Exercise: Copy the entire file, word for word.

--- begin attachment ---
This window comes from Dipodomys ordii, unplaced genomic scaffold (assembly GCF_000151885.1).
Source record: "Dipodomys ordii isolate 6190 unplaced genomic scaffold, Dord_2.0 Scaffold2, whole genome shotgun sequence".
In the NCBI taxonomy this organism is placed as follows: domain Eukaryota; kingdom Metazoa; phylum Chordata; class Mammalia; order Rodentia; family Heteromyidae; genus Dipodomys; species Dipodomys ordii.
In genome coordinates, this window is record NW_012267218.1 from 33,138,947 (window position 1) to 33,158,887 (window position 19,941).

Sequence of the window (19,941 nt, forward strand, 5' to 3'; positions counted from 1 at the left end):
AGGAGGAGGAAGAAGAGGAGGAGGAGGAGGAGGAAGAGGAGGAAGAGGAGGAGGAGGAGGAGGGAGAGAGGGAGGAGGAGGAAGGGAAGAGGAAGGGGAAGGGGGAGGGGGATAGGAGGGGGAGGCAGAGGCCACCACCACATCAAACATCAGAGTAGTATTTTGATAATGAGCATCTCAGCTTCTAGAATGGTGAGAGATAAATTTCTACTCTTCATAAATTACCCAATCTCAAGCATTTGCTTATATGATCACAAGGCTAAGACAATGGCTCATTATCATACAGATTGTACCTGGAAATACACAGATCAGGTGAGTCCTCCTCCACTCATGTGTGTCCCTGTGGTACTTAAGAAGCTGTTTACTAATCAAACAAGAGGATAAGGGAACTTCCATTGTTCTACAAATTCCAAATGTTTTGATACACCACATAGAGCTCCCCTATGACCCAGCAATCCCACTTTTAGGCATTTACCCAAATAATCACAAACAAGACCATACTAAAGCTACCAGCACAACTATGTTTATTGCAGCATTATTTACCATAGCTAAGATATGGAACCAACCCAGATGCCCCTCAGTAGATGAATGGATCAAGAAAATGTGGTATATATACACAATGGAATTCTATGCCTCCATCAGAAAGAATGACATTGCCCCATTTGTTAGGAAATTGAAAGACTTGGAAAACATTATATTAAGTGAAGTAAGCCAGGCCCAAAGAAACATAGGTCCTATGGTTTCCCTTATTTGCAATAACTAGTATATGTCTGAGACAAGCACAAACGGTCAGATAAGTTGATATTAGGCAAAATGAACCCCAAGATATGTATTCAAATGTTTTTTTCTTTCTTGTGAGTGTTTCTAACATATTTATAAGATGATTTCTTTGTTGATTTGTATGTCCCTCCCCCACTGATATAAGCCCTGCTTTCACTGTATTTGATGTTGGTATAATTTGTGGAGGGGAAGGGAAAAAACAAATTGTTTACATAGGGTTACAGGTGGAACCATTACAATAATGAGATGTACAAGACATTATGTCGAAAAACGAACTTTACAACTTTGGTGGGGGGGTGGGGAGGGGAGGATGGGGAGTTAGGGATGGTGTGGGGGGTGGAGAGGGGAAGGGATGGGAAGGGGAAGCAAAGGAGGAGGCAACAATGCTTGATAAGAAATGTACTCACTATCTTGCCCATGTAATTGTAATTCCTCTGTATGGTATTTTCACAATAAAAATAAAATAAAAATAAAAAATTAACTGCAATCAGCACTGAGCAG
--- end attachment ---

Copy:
This window comes from Dipodomys ordii, unplaced genomic scaffold (assembly GCF_000151885.1).
Source record: "Dipodomys ordii isolate 6190 unplaced genomic scaffold, Dord_2.0 Scaffold2, whole genome shotgun sequence".
In the NCBI taxonomy this organism is placed as follows: domain Eukaryota; kingdom Metazoa; phylum Chordata; class Mammalia; order Rodentia; family Heteromyidae; genus Dipodomys; species Dipodomys ordii.
In genome coordinates, this window is record NW_012267218.1 from 33,138,947 (window position 1) to 33,158,887 (window position 19,941).

Sequence of the window (19,941 nt, forward strand, 5' to 3'; positions counted from 1 at the left end):
AGGAGGAGGAAGAAGAGGAGGAGGAGGAGGAGGAAGAGGAGGAAGAGGAGGAGGAGGAGGAGGGAGAGAGGGAGGAGGAGGAAGGGAAGAGGAAGGGGAAGGGGGAGGGGGATAGGAGGGGGAGGCAGAGGCCACCACCACATCAAACATCAGAGTAGTATTTTGATAATGAGCATCTCAGCTTCTAGAATGGTGAGAGATAAATTTCTACTCTTCATAAATTACCCAATCTCAAGCATTTGCTTATATGATCACAAGGCTAAGACAATGGCTCATTATCATACAGATTGTACCTGGAAATACACAGATCAGGTGAGTCCTCCTCCACTCATGTGTGTCCCTGTGGTACTTAAGAAGCTGTTTACTAATCAAACAAGAGGATAAGGGAACTTCCATTGTTCTACAAATTCCAAATGTTTTGATACACCACATAGAGCTCCCCTATGACCCAGCAATCCCACTTTTAGGCATTTACCCAAATAATCACAAACAAGACCATACTAAAGCTACCAGCACAACTATGTTTATTGCAGCATTATTTACCATAGCTAAGATATGGAACCAACCCAGATGCCCCTCAGTAGATGAATGGATCAAGAAAATGTGGTATATATACACAATGGAATTCTATGCCTCCATCAGAAAGAATGACATTGCCCCATTTGTTAGGAAATTGAAAGACTTGGAAAACATTATATTAAGTGAAGTAAGCCAGGCCCAAAGAAACATAGGTCCTATGGTTTCCCTTATTTGCAATAACTAGTATATGTCTGAGACAAGCACAAACGGTCAGATAAGTTGATATTAGGCAAAATGAACCCCAAGATATGTATTCAAATGTTTTTTTCTTTCTTGTGAGTGTTTCTAACATATTTATAAGATGATTTCTTTGTTGATTTGTATGTCCCTCCCCCACTGATATAAGCCCTGCTTTCACTGTATTTGATGTTGGTATAATTTGTGGAGGGGAAGGGAAAAAACAAATTGTTTACATAGGGTTACAGGTGGAACCATTACAATAATGAGATGTACAAGACATTATGTCGAAAAACGAACTTTACAACTTTGGTGGGGGGGTGGGGAGGGGAGGATGGGGAGTTAGGGATGGTGTGGGGGGTGGAGAGGGGAAGGGATGGGAAGGGGAAGCAAAGGAGGAGGCAACAATGCTTGATAAGAAATGTACTCACTATCTTGCCCATGTAATTGTAATTCCTCTGTATGGTATTTTCACAATAAAAATAAAATAAAAATAAAAAATTAACTGCAATCAGCACTGAGCAG